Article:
Sara Brereton told her wife that if she ran for city council, she would do it without a filter. Not all of her opinions will be popular, she said, but her stances on the issues are far different than District 3 Councilmember Kshama Sawant’s five other challengers.

“For me, I looked at the current lineup and, personally, I just see Kshama light.”

Brereton is the former owner of 701 Coffee in the Central District, which closed in early 2018. She partly blamed the impact from the 23rd Avenue improvement project and a lack of support from the city as the reason the business folded.

Former mayor Ed Murray did roll out a $650,000 stabilization fund to assist those small businesses along the 23rd Avenue corridor impacted by the lengthy construction.

“For almost every business owner, it was too little too late,” Brereton said. “I had said to a lot of people, ‘This is $25,000 get-the-fuck-out money.’”

She still sees small businesses closing in the Central District.

“There are some here and there opening but, for the most part, a lot of these small businesses have a lot of backing that a lot of small, family run businesses have trouble accessing,” she said.

The District 3 candidate wants to see the city grant money to organizations that really help people start a small business.

“I’m talking substantive interventions that get people from the early part of an idea, to a business plan, to establishing if this is a viable business or not,” Brereton said.

Brereton is a product of generational poverty, she said, and has been homeless before. The last time she went through the city’s shelter system was seven years ago. She ended up in low-income housing, and then moved her family above the Central District cafe in 2014. Now she works for UPS and lives in a Capitol Hill Housing apartment with her wife and two of their four children.

The homelessness crisis in Seattle, she said, was well documented in KOMO’s “Seattle is Dying” special.

“I thought it was spot-on,” she said. “A lot of people were saying it’s a right-wing piece. It was a facts piece. It was the ugly truth of what’s happening in Seattle.”

Brereton doesn’t like seeing homeless encampments in her neighborhood or anywhere in the city, and she doesn’t like that those experiencing homelessness have the choice to continue living on the streets, she said.

Brereton believes some people living unsheltered have drug addictions and are not ready to accept treatment, but she also believes some have grown comfortable with the freedom from homeless life. She said 80 percent of people offered housing rejected it prior to a homeless encampment sweeps.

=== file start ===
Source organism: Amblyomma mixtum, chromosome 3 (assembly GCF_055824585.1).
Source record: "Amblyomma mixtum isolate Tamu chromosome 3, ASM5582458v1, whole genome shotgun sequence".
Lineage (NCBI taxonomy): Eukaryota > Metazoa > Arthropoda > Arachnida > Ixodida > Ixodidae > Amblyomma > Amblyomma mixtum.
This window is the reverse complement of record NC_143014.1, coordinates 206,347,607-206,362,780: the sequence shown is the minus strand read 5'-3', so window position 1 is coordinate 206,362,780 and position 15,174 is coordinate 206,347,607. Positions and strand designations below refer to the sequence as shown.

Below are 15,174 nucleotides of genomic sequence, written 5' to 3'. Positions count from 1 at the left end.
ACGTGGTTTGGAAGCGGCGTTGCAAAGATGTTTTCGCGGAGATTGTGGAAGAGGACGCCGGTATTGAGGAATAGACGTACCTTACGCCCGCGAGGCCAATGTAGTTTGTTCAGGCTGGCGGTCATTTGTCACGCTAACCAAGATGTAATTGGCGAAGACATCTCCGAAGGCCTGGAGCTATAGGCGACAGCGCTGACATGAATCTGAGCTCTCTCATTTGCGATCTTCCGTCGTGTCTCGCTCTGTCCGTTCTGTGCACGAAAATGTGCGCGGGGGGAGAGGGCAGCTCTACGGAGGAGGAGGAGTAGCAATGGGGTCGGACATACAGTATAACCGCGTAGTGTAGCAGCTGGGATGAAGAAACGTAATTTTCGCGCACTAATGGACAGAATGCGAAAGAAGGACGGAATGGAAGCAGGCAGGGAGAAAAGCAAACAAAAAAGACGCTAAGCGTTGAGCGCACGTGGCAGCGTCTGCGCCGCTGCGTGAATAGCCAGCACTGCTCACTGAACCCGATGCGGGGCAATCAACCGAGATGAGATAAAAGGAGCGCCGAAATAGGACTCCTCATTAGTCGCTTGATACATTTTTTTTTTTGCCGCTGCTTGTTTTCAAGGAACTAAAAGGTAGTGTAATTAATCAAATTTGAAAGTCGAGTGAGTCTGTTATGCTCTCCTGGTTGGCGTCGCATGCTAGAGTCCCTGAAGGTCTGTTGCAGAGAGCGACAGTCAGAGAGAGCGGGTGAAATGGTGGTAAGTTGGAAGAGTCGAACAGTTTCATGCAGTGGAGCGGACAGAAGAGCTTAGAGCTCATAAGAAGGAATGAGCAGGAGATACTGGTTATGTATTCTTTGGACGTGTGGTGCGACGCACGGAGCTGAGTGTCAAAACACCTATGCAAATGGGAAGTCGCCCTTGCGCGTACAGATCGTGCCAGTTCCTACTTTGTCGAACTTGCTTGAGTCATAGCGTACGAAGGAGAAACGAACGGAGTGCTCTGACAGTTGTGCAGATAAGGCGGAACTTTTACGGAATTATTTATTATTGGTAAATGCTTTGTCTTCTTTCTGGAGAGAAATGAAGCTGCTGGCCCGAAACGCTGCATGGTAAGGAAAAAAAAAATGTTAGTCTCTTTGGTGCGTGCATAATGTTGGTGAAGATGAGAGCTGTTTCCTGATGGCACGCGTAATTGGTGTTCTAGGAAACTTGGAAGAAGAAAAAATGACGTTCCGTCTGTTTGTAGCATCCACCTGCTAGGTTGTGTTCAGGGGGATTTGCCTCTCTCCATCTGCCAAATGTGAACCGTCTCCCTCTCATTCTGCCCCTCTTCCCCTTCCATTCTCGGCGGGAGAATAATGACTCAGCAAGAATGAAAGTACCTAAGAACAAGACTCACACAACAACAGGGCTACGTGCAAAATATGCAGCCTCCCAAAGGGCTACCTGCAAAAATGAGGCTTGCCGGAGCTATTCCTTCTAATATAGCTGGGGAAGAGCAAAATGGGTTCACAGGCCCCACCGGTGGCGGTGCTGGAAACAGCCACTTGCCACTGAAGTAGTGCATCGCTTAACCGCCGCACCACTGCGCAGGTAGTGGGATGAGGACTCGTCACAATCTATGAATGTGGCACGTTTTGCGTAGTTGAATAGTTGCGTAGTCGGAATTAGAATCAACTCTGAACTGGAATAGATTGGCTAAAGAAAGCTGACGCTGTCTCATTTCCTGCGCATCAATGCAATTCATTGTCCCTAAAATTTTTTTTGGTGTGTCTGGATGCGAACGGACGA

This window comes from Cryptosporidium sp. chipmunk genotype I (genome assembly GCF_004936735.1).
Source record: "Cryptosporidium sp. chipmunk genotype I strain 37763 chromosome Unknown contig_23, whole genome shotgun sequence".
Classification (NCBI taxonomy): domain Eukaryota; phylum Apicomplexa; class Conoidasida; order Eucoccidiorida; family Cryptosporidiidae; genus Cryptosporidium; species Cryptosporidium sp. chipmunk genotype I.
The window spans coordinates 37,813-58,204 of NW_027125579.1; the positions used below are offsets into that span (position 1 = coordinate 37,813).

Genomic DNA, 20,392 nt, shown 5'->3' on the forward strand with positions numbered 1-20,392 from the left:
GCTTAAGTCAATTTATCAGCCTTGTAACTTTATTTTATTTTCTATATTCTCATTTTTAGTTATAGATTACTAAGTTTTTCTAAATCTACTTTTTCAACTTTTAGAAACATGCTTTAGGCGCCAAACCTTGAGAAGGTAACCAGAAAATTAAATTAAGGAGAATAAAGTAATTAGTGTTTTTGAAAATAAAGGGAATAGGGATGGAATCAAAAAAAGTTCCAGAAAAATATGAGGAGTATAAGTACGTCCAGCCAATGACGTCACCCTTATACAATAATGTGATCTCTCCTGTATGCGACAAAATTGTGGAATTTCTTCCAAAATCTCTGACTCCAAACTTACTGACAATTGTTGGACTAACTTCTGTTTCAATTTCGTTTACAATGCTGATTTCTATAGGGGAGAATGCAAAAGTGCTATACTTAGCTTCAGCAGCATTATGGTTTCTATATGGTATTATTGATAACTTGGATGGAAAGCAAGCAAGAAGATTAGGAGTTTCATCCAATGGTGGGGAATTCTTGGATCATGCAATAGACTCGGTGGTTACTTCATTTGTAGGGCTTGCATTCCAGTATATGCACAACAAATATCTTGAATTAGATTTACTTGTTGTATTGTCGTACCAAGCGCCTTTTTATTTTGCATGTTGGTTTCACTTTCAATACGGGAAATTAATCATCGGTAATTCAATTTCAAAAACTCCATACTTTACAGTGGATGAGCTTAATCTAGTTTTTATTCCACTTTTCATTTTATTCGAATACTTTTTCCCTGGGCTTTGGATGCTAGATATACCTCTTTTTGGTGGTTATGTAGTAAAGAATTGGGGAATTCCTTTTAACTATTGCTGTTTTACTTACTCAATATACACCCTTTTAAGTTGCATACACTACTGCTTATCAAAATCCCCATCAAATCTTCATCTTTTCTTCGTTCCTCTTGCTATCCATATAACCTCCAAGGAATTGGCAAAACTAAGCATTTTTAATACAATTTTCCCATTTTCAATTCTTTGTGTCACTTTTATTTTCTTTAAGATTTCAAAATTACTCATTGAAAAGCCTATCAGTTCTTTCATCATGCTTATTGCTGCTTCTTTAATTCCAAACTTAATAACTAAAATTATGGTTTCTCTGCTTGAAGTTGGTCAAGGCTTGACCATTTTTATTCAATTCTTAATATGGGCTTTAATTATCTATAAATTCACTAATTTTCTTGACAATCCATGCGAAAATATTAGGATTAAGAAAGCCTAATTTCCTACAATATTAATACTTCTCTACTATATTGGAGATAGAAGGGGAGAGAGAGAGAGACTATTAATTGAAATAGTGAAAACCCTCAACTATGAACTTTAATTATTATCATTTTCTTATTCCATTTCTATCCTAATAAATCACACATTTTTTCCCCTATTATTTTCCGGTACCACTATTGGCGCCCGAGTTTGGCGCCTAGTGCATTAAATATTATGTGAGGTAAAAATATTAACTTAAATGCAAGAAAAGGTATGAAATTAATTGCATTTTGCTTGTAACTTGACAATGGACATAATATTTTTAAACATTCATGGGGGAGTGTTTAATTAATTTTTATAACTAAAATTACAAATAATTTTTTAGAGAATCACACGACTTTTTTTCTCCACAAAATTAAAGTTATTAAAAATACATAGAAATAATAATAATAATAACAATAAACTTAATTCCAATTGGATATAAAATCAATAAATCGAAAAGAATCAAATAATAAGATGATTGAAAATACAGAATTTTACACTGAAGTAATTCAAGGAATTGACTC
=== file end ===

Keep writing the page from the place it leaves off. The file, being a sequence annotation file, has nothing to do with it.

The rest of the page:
A city memo from the Navigation Team notes that in 2017, its first year operating in the city, 37 percent did accept safer shelter and 32 percent declined all offers of shelter and other services.

Brereton said Sawant supports policies that allow people to sleep in “tents and sheds,” referring to tiny house villages.

“I mean, we literally have shanty towns that are funded by the city,” she said.

There are those living unsheltered with mental health issues who can’t take care of themselves, Brereton said, and they should be committed.

“One of the options shouldn’t be continuing to be homeless,” she said.

Brereton prefers a 24/7 shelter model for others experiencing homelessness, and acknowledges some may need to be low barrier. If a safe consumption space were considered within such a shelter, she said, she’d be more open to discussion, but not on its own.

“It’s enabling self-destructive behavior, and I can’t support that,” she said.

The District 3 candidate said the Seattle Police Department has been too lax on property crimes. If someone in addiction commits a crime in order to purchase drugs, she said, they should be prosecuted.

“I’m for treatment,” Brereton said, “but if they refuse treatment, they should do their time in jail.”

She said Sawant’s criticism of SPD has created a “toxic narrative” that doesn’t help.

“I do firmly believe that Seattle is dying when police are not allowed to do what they need to do,” Brereton said.

An employee-hours (head) tax on businesses reporting more than $20 million in gross receipts that the city council passed and quickly repealed last year was expected to generate additional funding for affordable housing and homeless services. Sawant continues to push for taxing Amazon and other large tech companies in Seattle to help resolve the affordability crisis she argues they created.

“Kshama’s approach to the head tax was a circus,” Brereton said.

Amazon and other tech companies have other valuable resources to offer, she said, not just tax revenue.

“The only solution that Kshama seems to have is building more low-income housing in gentrifying areas,” she said.

Capitol Hill Housing and Africatown recently opened the Liberty Bank apartment building that is providing 115 affordable housing units in the Central District, and is at more than 80 percent black occupancy. The Central District is a quickly gentrifying neighborhood in Seattle with deep roots in the African-American community, but many residents are being priced out.

While Brereton said she’s happy to see a high occupancy rate for black residents at Liberty Bank, she believes low-income housing only further entrenches them in the same economic state they’ve been in for decades.

“If that isn’t a different version of redlining, I don’t know what is,” Brereton said of Liberty Bank.

Brereton doesn’t plan to launch a campaign website, but will be knocking on doors and engaging with voters on Twitter @D3ForSaraB.